Lucas Hedges is on the cover of GQ’s spring fashion issue. The interview is nice, and Hedges comes off well, if a bit in-his-head, the way young artists can be. The photo spread is fun, with looks ranging from “1980s triple-divorcee” to “thrift store grandpa”. I appreciate the younger generation having more fun with fashion and blurring gender lines and playing with color and pattern in a way their elders mostly didn’t. Ten years ago photo spreads were all leather pants, cars, and whatever Chris Evans was doing that time. Now, young actors look like they might actually be having fun, and not trying to prove their masculinity by pouting as aggressively as possible at the camera. 

The interview goes into Hedges’ work of the last couple years, his Oscar nomination for Manchester by the Sea, his burgeoning career as a sensitive artist trying to get at the truth and whatnot. The most likeable Hedges gets is when he acknowledges how, er, interior it sounds when actors talk about acting: “You know, that's where it sort of becomes very esoteric. To some extent, it's just like, uh, ‘Just act, just f-cking act.Hedges seems very aware of himself and what is happening outside of himself, with fame, like he has his head screwed on straight. Like he might actually have the self-awareness and the just-right balance of confidence and humility to get through it without losing his mind like young actors sometimes do. Wish the kid well, he seems great.

Did you catch the part about the high school students being ASSIGNED to see him in a middle-school play? It comes in about two-thirds through the interview, as an anecdote courtesy his father, filmmaker Peter Hedges. Lucas was in a middle-school production of Nicholas Nickleby. Peter drops the gem that high-school students were assigned to see not the play itself, but Lucas’s performance in the play.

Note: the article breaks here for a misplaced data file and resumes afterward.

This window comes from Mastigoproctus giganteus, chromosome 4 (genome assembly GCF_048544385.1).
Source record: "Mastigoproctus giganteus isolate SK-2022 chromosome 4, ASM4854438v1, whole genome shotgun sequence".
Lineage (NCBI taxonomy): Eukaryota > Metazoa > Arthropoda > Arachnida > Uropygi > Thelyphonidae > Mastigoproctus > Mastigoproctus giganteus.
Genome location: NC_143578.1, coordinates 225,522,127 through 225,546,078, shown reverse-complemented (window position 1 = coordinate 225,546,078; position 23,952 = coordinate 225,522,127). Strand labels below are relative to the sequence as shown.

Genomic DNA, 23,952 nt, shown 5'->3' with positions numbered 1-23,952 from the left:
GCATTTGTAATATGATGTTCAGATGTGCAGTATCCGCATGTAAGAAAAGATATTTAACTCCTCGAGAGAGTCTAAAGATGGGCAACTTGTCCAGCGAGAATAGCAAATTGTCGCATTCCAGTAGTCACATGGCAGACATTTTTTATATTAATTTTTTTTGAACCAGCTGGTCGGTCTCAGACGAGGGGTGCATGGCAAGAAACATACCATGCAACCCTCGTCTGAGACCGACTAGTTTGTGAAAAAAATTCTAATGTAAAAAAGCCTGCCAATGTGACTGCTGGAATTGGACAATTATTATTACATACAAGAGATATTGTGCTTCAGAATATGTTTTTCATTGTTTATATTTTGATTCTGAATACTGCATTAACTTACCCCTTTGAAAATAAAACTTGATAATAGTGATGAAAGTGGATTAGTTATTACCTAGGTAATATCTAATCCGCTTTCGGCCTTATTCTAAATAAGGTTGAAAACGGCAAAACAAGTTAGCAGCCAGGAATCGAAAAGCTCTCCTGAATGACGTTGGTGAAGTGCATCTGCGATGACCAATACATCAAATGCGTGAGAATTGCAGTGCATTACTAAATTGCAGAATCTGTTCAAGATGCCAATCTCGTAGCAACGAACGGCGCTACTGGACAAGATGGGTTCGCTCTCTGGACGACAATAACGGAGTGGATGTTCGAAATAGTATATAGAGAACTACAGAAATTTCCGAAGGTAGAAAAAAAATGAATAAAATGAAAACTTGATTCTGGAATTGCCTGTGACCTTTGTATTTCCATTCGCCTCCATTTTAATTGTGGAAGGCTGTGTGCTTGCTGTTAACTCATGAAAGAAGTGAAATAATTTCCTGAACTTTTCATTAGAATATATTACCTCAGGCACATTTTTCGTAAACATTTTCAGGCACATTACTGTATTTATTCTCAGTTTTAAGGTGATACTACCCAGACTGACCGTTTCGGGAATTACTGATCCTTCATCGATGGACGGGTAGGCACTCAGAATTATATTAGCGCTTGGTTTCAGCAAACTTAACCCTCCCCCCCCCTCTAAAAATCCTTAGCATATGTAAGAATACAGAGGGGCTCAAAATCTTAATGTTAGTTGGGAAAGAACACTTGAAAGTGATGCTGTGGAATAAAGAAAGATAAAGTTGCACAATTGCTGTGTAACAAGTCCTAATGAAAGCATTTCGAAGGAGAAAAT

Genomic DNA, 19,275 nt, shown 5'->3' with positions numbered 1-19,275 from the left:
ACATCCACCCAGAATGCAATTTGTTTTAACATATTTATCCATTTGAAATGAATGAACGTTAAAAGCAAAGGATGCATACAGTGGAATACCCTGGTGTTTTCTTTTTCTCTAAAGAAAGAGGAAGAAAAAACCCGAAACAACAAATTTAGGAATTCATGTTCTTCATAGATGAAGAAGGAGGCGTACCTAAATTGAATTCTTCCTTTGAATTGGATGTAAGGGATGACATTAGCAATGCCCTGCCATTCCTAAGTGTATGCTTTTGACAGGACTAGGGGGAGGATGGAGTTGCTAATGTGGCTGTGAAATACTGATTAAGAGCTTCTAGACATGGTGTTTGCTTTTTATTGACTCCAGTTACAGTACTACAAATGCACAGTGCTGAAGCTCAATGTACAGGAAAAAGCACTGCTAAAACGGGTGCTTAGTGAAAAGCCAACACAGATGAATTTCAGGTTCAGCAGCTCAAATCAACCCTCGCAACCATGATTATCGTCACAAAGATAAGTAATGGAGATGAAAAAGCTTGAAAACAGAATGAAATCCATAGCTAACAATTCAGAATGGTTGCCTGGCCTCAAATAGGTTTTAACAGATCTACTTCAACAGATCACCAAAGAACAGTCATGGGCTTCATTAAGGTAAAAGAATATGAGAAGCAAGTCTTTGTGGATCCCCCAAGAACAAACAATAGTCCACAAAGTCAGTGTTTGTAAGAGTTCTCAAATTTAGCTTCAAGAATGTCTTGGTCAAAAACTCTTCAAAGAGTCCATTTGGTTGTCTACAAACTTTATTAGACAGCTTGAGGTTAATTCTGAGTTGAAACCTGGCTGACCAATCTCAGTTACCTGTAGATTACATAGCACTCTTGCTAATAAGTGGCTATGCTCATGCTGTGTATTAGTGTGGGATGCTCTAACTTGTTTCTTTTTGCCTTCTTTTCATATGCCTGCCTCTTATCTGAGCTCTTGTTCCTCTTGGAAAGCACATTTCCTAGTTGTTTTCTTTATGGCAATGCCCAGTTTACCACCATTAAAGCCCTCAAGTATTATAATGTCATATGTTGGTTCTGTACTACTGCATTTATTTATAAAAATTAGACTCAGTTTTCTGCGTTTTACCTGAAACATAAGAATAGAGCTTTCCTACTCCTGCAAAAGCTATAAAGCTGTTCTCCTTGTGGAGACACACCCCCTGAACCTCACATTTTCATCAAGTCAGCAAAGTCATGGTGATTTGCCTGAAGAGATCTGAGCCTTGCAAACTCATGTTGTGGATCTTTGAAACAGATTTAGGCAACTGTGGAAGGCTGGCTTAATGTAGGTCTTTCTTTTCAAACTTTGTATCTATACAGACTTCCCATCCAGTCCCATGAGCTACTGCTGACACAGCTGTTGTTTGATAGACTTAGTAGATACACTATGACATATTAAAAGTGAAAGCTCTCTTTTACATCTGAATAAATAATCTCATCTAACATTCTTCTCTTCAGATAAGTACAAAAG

I have a million questions. Were they from a drama class? Were they assigned to go see Lucas because his father is a known filmmaker? Or was it because Lucas was earning raves and their drama teacher told them to go watch the wunderkind in the lower school? Was it a real assignment, or like, extra credit? What were they supposed to do after, write a report? What was the purpose of this assignment, to demonstrate something about acting or make the high school drama department feel bad that they weren’t as good as the kid in middle school? Was this some kind of punishment assignment? Did the teacher have an inkling that Lucas would be famous one day and assigned the viewing as a kind of “see him when” thing? Why did this happen? What was the goal? WHY DIDN’T ANYONE ASK ANY FOLLOW UP QUESTIONS?

I want a 10,000-word oral history on the high-school kids assigned to go see a specific middle-schooler in a Dickens play. I would like Peter Hedges to recount every detail he can remember about the high-school students assigned to see his son in a play. I want to know if Lucas Hedges is aware of this high-school students assigned to watch him. I really, really want to know what the purpose of the exercise was for the students. Lucas Hedges has always, since he came on the scene, seemed like a nice enough kid. This interview does not change that impression. It does, however, give us a whole mystery to solve with the high-school students assigned to watch one specific performance in a middle-school play. This is almost as good as “what IS Chris Evans doing in this photo spread”? Send me your theories about the high-school students, and if you are the teacher who doled out this assignment, I am now doing a ten-part podcast exposé called The Assignment, please agree to come on and thoroughly explain yourself.